Sunday mostly consisted of a trip to the Arboretum and was a good opportunity to relax and take a “field trip”!
Monday saw long discussions for most of the day as a group but before dinner a few of us were able to jot some thoughts down on paper – see images 1 to 4….
Inspired by zines we’ve seen like Yuck ‘n Yum, folded paper books and free distribution we began mind-mapping our responses to “Zines” – the benifits, options etc…..open source; collaboration; cheap production; expanding networks for and through distribution; subscriptions through crowd funding; manuals; black and white; social networks.
We also delved deeper into the topic of “Knowledge and Skills Exchange”, which is something many of us have been discussing over the past few days. We got quite a way into the issue of “Tips and Tricks for Funding and Low-Funded Projects”, which has particularly been interesting me here. It’s been good to listen to so many different approaches to creating work with little or no funding and a few of us have been talking about the benefits and excitement to be found in short-term, small-scale projects, as well as the importance of celebrating the death (and sometimes rebirth in another form!) of such projects.
And I’ve found so much inspiration from approaches people have shared that don’t require the heavy funding or space-orientated models,which I feel I see a lot of the time around me, including here in Bergen. People are taking a very light-footed approach….Tulle works with 12volts, Tita and Irwan create playful work in everyday, outdoor environments, Ylva runs a kind of talking space with her friend from a car, and so on. This isn’t to say I’m not hearing about alternative ways to find funding for work though. It’s been good to chat about the way a product or service in/based on your work can support production too. I feel I’ve been blinkered lately and now my view has just expanded dramatically!
In response to many of the conversations I been having with others about self-initiated practices, I’m creating drawings in 2 simple folded paper books. One is focused on the dangers or problems of this kind of way of working – overworking; funding barriers we encounter; a search for success in the form of your-name-lights etc, and the other acting as the antidote – sleep; eating; sitting and so on. A kind of handbook or guide duo that can be used in tandem perhaps. The image included above is just a quick photo of work in progress, so apologies for the poor composition and quality! Once finished, I’ll post a nice set of images of it…
In the evening we took a trip to a wonderful print studio, Trykkeriet, who create prints for artists, run professional, amature and children’s courses, and charge a small fee for artists who wish to print themselves. Just before those, I’ve also included some images of the walk we took from town up to the print studio to give a wider sense of Bergen than I have so far…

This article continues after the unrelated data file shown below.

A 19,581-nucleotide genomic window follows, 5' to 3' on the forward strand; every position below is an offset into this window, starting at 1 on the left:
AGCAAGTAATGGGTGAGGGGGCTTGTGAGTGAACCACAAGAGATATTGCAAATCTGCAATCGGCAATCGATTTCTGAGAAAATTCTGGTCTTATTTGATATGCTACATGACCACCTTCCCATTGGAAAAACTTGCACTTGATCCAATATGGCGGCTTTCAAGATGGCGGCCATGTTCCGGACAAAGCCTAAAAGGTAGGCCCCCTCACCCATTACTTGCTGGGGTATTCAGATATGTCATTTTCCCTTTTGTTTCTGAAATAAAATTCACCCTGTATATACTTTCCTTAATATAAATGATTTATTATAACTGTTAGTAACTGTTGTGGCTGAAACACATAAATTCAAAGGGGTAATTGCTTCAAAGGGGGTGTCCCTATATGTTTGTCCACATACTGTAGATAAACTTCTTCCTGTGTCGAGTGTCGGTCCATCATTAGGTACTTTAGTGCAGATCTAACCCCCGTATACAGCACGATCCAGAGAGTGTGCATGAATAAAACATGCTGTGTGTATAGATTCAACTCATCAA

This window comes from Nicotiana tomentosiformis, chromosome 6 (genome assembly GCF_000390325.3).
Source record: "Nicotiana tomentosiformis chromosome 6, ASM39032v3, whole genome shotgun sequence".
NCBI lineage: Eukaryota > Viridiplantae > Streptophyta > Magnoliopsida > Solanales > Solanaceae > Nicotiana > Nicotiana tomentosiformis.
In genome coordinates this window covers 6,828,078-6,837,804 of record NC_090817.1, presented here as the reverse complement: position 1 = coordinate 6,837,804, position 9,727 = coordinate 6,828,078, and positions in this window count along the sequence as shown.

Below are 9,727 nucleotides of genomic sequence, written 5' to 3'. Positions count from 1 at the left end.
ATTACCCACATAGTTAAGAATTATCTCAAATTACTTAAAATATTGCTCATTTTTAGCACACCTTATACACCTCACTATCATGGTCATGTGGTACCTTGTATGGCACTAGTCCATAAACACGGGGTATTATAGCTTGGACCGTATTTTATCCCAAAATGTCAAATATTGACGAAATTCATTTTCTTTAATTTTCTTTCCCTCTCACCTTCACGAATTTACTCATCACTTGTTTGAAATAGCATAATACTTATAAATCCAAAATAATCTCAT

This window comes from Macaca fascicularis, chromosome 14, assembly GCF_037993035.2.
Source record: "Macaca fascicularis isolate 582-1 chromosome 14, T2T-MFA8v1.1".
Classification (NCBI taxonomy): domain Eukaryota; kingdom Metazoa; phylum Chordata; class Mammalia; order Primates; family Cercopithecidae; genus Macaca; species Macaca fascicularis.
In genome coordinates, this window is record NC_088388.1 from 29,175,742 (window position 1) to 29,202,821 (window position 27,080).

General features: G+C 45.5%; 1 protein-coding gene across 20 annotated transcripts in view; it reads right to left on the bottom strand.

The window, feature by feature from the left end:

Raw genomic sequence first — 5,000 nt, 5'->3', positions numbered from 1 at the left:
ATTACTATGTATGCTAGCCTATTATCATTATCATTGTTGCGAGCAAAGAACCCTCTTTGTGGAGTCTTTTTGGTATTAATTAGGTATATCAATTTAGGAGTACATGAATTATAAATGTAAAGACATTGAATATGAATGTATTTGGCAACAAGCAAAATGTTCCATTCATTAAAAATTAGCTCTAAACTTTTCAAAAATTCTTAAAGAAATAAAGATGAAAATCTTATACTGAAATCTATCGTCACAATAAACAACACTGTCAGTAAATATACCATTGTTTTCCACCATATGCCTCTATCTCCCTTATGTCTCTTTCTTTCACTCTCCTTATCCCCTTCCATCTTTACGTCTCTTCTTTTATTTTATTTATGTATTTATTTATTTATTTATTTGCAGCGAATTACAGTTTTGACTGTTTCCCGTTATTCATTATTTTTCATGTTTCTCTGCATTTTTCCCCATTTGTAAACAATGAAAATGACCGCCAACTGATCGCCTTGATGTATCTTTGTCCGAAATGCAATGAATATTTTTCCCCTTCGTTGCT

I have found myself feeling conflicted about my response to many of the initiatives we’ve visited here in Bergen. On one hand, I’m impressed, inspired and somewhat envious of the incredibly high levels of funding that artists and artist-run initiatives (can) get here. And by the thoughtful and long-term approaches so many people are taking when they are planning – so often spaces have taken a year to find because the building has to provide longevity for those occupying it. Many of the spaces we’ve visited seem to be able to rely wholly on government funding of some kind (add to this that an MFA here is free, even to international students) and artists get good working grants which enable them to take a wage, materials budget etc etc for a year in order to focus on their practice. Even in comparison to the UK (since we are all from countries with such diverse approaches to supporting the arts financially) this seems incredible and so supportive!
On the other hand though, I am finding myself feeling a little frustrated by this. So many are weighty, space-bound projects which vary slightly from the established institutions around them but remind me of much of what I also see at home. I have felt more inspired by the flexible, small-scale projects I’ve seen and heard about and the low-output, high-input, or “less appliances, big impact”, attitudes that are particularly held within this group of 13 artists. There’s something in this about feeling ok that a practice may not be one that makes much money but can be about experience and resourced through collaboration, in-kind support, studio swaps and incredibly low budgets (and at the same time being aware that there are creative ways to engage in financing a practice!)…I’m left agreeing that perhaps just work and creativity can create success